What’s going on with the tar at the Great Salt Lake? Scientists explain the natural phenomenon

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Courtesy of Jamii Butler.

CORINNE, Utah (ABC4) – A lot is going on at Rozel Point, located at the northeastern shore of the Great Salt Lake. Spiral Jetty, the iconic earthwork sculpture built in 1970 by Robert Smithson is there, along with some small remnants of the oil drilling that occurred in the region from the 1920s to the 80s.

Looking across the lake, mushroom clouds can sometimes be seen from the bombing range on the other side of the north arm. Combine that with the sight of pelicans flying overhead over the lake, which can sometimes give off a pink hue due to the organisms in the water, and it can be an extremely interesting location.

Courtesy of Utah.gov

The reason why the remote area has gotten more attention recently, however, is the emergence of tar around the shoreline as the water levels of the Great Salt Lake have gotten lower and lower.

There is no reason to be concerned, though; the tar seeps are a completely natural phenomenon, according to Utah Geological Survey spokesperson Mark Milligan. In fact, Milligan says the tar seeps around the Great Salt Lake bear a strong likeness to the famous La Brea Tar Pits in downtown Los Angeles, California.

Of course, as opposed to being in a pit, the tar at the Great Salt Lake is often dispersed throughout the body of water when the level is higher. It’s just more noticeable with a lower water level.

“When the lakes at a higher level, it washes away the seeps. It doesn’t mean the oil is gone, it just means it’s distributed over a wider area. If you go along the shoreline there, you can find lots of rocks covered with the same material but the tar-like substance on the rocks from when the lake was higher,” Milligan explains to ABC4.

But one thing that the tar seeps in Utah share with the tar pits in Hollywood is the presence of animal entrapments in the sticky goo. The animals in Utah are quite smaller than the ones at La Brea, which have been home to discoveries of prehistoric creatures such as mammoths, ground sloths, and saber-tooth cats. The difference is that the discoveries at the L.A.-based tar pit are long gone and have been there for thousands, if not millions of years. Good luck getting a modern mountain lion or other regional animals through the busy urban area of Los Angeles nowadays. The animals being entrapped at the Great Salt Lake provide a look at what current wildlife in the area is like now.

A visitor takes pictures of the La Brea Tar Pits in Los Angeles, California.(Photo from Getty Images)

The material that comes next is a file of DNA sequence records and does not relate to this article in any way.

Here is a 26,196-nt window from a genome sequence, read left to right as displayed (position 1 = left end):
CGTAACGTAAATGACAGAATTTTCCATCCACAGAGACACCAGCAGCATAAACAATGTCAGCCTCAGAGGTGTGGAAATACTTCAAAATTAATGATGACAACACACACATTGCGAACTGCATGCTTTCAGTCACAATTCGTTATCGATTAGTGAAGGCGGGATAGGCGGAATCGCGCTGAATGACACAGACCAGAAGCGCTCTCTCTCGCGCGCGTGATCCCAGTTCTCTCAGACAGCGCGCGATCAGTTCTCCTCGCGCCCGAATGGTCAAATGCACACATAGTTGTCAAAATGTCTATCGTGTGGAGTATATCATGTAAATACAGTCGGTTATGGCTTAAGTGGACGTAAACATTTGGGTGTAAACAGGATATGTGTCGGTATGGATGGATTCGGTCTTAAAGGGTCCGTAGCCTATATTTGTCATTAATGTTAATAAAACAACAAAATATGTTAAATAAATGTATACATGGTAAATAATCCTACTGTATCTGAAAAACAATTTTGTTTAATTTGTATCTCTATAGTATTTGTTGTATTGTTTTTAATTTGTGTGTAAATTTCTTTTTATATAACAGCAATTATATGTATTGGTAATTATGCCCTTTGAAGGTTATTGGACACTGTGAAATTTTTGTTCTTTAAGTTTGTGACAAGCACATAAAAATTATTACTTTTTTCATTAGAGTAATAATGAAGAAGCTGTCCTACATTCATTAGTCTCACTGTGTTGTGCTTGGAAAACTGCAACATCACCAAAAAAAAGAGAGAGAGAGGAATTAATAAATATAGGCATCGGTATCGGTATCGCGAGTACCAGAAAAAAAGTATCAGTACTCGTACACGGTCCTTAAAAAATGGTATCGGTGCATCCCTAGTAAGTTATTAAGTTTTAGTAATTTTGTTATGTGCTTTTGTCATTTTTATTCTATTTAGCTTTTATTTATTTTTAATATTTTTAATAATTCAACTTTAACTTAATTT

Among the animals that find their way into the sticky tar at Rozel Point are pelicans, coyotes, mice, owls, and other small animals and bugs, according to lake researcher Jamii Butler. She and her team of students and fellow researchers at Westminster College frequently study the lake, the animals, and the tar using motion-activated cameras aimed at the area. Butler says pelicans, especially younger birds, are the creatures most often captured in the tar’s sticky grasp.

Describing how this happens, Butler explains that the pelicans often send their young out for their first flight from Gunnison Island to Rozel Point to savage for food to bring back to the nest. The inexperienced birds, landing on the shore of the water, waddle out to explore and get stuck in the tar, trapping them there permanently. As they either struggle to escape or leave a carcass later on, coyotes move in for an easy meal and are also caught in the tar, according to Butler.

A pelican attempts to cross the tar at the Great Salt Lake (Courtesy of Jamii Butler)

While it is somewhat sad to witness an animal’s death, Butler explains that due to the natural occurrence of the tar seeps and the dangerous nature of the pelicans’ flight, the Utah Division of Wildlife Resources has determined not to act. These events are simply considered to be a part of the circle of life.

Besides, there’s not much that can be done to permanently plug these seeps, as Butler explains using a cartoon metaphor that just happens to involve a coyote.

“It’s like watching Wile E. Coyote in front of a dam and Wile E. Coyote puts his finger into the hole and then another hole springs next to him. That’s kind of how these are,” says Butler.

To Butler and other researchers, these tar seeps provide a valuable look at what life is like in an area that doesn’t see much human interaction.

“It’s not like anybody ever wants to see a pelican dead in a tar seep, but it’s a natural hazard that those babies probably would die of dehydration or starvation, and we’re just seeing them being preserved. For us, it’s a really wonderful way to study the ecology of the area.”

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